Thereafter, they are on their own and receive no further parental care. The young Puffin remains at sea for almost two years, almost no one year old Puffin makes landfall at the nesting colonies. From the age of two onwards the young birds spend more and more time at the colony in summer, looking for a mate and prospecting for a burrow. Although a few may start to breed at the age of four, most do not do so until they are five.
The breeding success of Puffins is not very high; on average each pair
rears a chick every two years and less than one in five of these young survive to reach breeding age. Once they have attained breeding age, they are long-lived birds. In good times, as many as 95% of the breeding birds may survive to breed the following year (though in recent years on Skomer the survival has been nearer 85%). A 95% annual survival means that the average expectation of life for a Puffin that has just started to breed is about 20 years, so that counting the five years of immaturity, the average life expectancy of Puffins is about 25 years. Some birds live much longer - the current record on Skomer is more than 38 years!
In August they all migrate to the North Atlantic and the island is abandoned once again until the next year when it all starts over again. These birds are not only cute but very clever - it is still a mystery how they navigate back to their nesting home in Skomer again and again … …
We would have loved to have stayed longer on the island but did get plenty of time to walk around
the whole circuit and at times it felt as though we had the island to ourselves. We spotted most people at the largest concentrations of the Puffins on the Isthmus between North and South Haven and at The Wick but there was always plenty of space and room to enjoy the birds and the scenery too.
The Wick was a great spot to get really close to the birds but the near vertical drop to the sea below was extremely close to the path but I was so enthralled with the birds that I managed to overcome my vertigo quite well - the mind does play tricks with you and its hard to overcome these fears at times. In the ledges of the cliff face we spotted the chicks of Kittiwakes and Razorbills in the deep crevices but they were a long way off - not like the puffins.
Finally on the way back down the steps to the boat we spotted several Razorbills with chicks really close - they are such a strange looking bird and really hard to photograph but endearing too.
We felt so lucky and privileged that
we had finally got so close to the Puffins and would remember our day on Skomer for a very long time to come. LAST DAYS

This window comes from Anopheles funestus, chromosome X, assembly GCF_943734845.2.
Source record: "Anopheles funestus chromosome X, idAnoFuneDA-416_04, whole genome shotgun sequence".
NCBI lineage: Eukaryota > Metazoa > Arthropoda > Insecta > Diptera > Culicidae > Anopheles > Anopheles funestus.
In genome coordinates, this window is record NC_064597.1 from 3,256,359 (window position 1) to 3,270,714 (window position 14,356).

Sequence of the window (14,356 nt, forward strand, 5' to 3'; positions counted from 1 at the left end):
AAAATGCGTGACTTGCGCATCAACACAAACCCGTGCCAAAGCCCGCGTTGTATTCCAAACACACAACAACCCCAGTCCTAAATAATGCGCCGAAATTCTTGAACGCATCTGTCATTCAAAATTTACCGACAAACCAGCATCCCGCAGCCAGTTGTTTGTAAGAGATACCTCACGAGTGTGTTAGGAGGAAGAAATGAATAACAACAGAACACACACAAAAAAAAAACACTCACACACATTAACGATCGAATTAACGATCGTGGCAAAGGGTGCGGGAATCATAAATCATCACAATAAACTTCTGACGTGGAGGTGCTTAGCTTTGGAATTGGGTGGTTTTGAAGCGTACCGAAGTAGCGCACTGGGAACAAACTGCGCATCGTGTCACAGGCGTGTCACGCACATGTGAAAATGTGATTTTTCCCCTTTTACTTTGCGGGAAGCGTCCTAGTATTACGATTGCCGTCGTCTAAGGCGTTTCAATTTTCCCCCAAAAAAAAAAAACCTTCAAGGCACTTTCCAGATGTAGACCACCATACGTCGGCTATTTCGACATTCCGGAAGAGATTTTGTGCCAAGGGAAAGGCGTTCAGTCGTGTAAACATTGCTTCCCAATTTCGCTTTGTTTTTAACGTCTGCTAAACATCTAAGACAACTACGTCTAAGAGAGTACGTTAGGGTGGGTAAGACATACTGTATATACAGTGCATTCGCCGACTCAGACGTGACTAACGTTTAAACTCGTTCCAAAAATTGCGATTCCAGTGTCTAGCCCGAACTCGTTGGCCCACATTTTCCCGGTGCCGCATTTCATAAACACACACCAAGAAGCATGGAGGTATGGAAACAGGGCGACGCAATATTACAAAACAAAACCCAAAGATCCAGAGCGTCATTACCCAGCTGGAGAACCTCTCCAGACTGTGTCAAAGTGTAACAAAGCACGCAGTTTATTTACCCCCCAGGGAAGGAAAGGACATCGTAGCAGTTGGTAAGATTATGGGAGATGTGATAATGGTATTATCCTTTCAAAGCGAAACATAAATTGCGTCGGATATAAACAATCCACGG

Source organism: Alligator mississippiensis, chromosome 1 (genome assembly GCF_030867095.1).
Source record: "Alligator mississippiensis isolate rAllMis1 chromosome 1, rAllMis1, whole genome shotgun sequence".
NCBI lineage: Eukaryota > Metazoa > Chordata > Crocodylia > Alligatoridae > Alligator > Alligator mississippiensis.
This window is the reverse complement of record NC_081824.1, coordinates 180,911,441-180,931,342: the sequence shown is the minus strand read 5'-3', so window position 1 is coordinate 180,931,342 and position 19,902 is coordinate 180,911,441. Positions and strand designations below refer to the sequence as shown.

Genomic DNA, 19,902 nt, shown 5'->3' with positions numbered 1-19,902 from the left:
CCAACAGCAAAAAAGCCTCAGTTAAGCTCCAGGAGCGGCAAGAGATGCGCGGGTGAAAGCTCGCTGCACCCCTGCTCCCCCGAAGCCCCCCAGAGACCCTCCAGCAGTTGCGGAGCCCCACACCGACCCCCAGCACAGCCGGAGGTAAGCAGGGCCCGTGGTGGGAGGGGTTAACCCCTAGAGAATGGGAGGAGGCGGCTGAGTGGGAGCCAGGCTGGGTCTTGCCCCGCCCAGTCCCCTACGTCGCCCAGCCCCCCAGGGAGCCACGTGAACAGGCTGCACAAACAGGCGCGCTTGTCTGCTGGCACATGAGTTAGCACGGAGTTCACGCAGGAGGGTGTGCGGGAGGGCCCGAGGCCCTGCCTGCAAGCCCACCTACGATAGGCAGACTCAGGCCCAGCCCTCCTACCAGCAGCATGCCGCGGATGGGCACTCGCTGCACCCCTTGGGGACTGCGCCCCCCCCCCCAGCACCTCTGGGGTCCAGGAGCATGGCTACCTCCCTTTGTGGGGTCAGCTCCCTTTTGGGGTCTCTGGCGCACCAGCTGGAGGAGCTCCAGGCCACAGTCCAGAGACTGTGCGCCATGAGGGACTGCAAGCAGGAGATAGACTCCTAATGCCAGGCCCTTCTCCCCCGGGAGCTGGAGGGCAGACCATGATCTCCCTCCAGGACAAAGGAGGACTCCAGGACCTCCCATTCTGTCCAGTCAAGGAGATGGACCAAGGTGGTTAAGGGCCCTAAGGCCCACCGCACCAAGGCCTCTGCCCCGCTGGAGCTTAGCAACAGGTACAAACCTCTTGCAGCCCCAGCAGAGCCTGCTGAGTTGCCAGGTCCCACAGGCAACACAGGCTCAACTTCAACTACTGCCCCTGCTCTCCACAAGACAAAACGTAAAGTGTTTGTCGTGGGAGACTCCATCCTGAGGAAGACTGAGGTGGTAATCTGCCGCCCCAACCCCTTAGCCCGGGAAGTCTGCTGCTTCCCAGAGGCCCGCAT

We enjoyed our stay at Monk Haven and met some lovely neighbours in our B&B. We enjoyed a few glasses of wine with Sally and Tim on our little patio although Tim disappeared to watch a particular football match there was going on … … If they read this we hope they enjoy their retirement we certainly have.
We particularly liked the coastal walks in Pembrokshire but it was a shame that the only walkable pub had closed as driving around the lanes was not much fun particularly when you had to keep reversing back to find a passing place - the many tractors we met didn’t help … .. .. The walks made up for it though - one short but spectacular walk around the end of the Marloes Peninsula starting by Lockley Lodge Visitor Centre at Martin’s Haven was in an area named Deer Park
which was once home to an Iron Age settlement. You will not spot any deer if you
come here though as the name itself relates to a failed attempt
to establish a deer park in the late 18th to early 19th century.
We climbed up through the thick gorse bushes (you really need long trousers) to the coastguard hut on its peak and spotted lots of Linnets
singing on the top of the bushes. Did you know, Linnets are named for their favourite food with the name coming from Linseed. Welsh Black cattle graze the area but were quite friendly which was lucky as we had to get really close to move them out of the entrance gate to get on to the coastal path … …. We also enjoyed a brief visit to Dale
, an unspoilt village in the heart of the Pembrokshire
Coast National Park What of course we will remember most though of our visit to this part of Wales will be our trip to Skomer Island and walking amongst those comical colourful puffins - hopefully we will come back again one day.
So it was all too soon and we had to cross back over the bridge that links Wales to
England and head home to Winchester - a welcome sign greeted us as we drove over the Prince of Wales Bridge out of Wales and back into England.
We hope you enjoyed reading our blog and seeing a little bit of Wales with us through our eyes. Not sure where our next travel journey will be as we still live in strange times but I am sure we will head off somewhere in the not too distant future - hopefully we will see you there - keep safe everyone.
👣Paul & Sheila Silvernomads https://www.travelblog.org/Bloggers/silvernomads/